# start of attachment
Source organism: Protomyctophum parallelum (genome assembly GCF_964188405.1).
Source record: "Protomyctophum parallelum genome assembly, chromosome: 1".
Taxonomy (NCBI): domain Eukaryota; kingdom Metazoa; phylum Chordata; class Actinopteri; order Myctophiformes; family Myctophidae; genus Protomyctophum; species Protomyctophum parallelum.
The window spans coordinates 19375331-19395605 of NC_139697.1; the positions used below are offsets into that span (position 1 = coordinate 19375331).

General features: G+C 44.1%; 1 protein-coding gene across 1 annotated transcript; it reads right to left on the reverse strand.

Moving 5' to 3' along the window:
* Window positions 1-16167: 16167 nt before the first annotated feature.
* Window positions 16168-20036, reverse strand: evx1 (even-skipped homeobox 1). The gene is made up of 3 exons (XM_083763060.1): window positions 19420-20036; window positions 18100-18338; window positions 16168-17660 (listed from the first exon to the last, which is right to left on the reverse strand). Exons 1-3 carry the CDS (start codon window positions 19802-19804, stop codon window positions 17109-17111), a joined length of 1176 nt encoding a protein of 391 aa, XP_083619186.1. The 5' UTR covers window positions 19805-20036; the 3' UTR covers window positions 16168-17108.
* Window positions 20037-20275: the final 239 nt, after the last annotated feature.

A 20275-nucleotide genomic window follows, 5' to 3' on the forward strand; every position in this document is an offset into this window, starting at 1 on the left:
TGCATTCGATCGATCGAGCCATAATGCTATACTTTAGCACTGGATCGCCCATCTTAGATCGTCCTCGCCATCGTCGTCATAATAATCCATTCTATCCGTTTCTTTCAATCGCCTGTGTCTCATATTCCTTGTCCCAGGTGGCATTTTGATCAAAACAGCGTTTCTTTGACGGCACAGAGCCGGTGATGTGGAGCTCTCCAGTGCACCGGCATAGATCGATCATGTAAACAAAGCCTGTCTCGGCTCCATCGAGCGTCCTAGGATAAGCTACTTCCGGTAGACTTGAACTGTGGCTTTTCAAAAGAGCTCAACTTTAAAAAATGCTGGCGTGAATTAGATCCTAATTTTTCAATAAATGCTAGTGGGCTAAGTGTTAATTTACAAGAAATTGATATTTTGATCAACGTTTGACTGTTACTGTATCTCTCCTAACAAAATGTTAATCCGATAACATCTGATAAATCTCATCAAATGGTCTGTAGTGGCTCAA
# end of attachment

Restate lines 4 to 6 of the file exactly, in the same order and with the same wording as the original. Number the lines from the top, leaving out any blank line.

The window spans coordinates 19375331-19395605 of NC_139697.1; the positions used below are offsets into that span (position 1 = coordinate 19375331).

General features: G+C 44.1%; 1 protein-coding gene across 1 annotated transcript; it reads right to left on the reverse strand.

Moving 5' to 3' along the window: